The long-awaited conversation between President Mauricio Macri and the winner of past Sunday’s primary election, opposition leader Alberto Fernández, has finally happened.
Macri confirmed the conversation on Twitter after Fernández told the press he initially ignored the president’s call because he was teaching classes.
“Recently we had a good and long telephone conversation with Alberto Fernández,” Macri wrote on Twitter. “He pledged to collaborate on all possible so that this electoral process, and the political uncertainty that it generates, affects as little as possible the economy of Argentines.”
The president’s morning was filled with gestures to the public. After his apology to voters for Monday’s press conference and the announcement of new economic measures to increase consumption, Macri sent a message to Fernandez suggesting the duo “bring ourselves together to speak.”
A spokesman for Fernández confirmed the phone call took place. Earlier, Fernández himself acknowledged having received a text message from the president. “I was teaching at the university, saw the message but couldn’t answer,” he told reporters outside of his campaign headquarters in Buenos Aires.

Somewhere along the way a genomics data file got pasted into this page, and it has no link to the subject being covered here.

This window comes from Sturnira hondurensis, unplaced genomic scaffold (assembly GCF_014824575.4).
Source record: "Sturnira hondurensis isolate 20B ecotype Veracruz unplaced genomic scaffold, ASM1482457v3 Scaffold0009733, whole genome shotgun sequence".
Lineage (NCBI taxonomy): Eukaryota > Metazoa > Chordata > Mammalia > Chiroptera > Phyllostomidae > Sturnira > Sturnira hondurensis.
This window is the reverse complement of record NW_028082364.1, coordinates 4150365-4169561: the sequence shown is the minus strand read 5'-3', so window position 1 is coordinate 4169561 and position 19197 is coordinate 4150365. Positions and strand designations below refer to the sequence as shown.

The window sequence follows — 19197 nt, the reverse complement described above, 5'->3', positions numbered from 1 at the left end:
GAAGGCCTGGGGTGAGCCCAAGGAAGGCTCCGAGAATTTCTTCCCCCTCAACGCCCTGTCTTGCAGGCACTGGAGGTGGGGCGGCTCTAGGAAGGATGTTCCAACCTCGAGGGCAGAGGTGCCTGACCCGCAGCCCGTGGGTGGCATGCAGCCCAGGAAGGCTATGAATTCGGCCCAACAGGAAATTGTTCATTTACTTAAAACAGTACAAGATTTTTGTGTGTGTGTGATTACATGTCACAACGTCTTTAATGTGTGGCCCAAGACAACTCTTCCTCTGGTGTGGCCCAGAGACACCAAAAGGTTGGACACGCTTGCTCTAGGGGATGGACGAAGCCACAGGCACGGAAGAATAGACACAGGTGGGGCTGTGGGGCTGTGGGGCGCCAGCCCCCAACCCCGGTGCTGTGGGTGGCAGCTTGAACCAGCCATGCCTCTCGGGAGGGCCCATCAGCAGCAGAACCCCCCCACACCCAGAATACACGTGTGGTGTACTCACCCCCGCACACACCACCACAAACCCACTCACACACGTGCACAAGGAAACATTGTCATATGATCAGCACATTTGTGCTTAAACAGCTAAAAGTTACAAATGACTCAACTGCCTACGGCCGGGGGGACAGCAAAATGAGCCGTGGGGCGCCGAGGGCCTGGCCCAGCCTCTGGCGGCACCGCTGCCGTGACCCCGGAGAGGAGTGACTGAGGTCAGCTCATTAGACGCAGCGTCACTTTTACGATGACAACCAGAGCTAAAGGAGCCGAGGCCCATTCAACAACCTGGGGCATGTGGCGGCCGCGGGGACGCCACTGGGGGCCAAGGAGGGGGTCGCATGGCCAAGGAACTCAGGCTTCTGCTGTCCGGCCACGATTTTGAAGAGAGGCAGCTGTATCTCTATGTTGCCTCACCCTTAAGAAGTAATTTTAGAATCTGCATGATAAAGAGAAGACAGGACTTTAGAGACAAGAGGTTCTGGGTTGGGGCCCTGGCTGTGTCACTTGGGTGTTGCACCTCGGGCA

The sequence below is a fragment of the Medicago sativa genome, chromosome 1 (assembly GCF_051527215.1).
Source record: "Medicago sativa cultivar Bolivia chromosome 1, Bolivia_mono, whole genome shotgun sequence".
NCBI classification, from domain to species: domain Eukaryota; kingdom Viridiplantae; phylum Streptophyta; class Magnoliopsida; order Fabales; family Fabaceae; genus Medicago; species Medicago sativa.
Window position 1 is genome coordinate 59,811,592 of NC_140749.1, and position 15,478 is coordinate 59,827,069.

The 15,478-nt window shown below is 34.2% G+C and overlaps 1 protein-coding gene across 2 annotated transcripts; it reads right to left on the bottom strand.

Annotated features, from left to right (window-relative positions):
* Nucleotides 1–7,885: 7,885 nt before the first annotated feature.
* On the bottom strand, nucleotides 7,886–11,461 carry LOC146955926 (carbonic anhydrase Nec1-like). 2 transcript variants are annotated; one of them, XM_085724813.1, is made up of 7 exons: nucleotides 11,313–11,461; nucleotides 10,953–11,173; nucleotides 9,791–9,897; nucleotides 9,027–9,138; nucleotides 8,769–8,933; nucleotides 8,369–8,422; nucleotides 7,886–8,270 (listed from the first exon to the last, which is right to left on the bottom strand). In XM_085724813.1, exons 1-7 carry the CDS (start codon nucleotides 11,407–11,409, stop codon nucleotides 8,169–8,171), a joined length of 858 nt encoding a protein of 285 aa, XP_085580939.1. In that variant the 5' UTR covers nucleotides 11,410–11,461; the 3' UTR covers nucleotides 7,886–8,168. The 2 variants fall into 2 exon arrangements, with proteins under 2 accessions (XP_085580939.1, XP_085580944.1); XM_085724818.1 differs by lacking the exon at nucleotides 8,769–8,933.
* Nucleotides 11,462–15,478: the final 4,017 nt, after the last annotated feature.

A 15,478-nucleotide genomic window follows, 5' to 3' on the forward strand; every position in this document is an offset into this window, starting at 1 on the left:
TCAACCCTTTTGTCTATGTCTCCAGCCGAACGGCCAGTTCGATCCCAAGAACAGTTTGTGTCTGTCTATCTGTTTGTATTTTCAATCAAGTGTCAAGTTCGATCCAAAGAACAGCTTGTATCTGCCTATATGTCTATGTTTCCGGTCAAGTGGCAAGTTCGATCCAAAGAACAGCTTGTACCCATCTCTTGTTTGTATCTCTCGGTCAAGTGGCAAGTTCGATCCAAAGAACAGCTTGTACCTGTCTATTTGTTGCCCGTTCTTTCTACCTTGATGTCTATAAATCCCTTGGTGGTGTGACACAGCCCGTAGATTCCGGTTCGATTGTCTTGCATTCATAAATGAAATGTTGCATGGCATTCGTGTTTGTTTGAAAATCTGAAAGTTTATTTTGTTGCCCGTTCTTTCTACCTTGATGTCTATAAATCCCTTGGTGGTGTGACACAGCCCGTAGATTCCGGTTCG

During an interview with El Destape Radio earlier in the day, however, Fernández said the government’s recent economic announcement “arrived late,” and put in doubt the possibility of a meeting with the current president.
“It doesn’t make sense that we meet because I conceive of another country,” the Frente de Todos leader said in the interview. “The president wants my help so that he can finish his term. He should finish it and should not put it in doubt.”
The economic policies announced by Macri on Wednesday include measures to create tax breaks and subsidies for worker’s wages, as well as a freeze on gas prices.
Markets have been eager for signs of policy coordination and concrete measures to staunch the sell-off. So far, however, investors seem to be unconvinced – the peso added to losses for a third consecutive day and bonds sank further into distress with investment firms boosting odds of a debt default in coming years.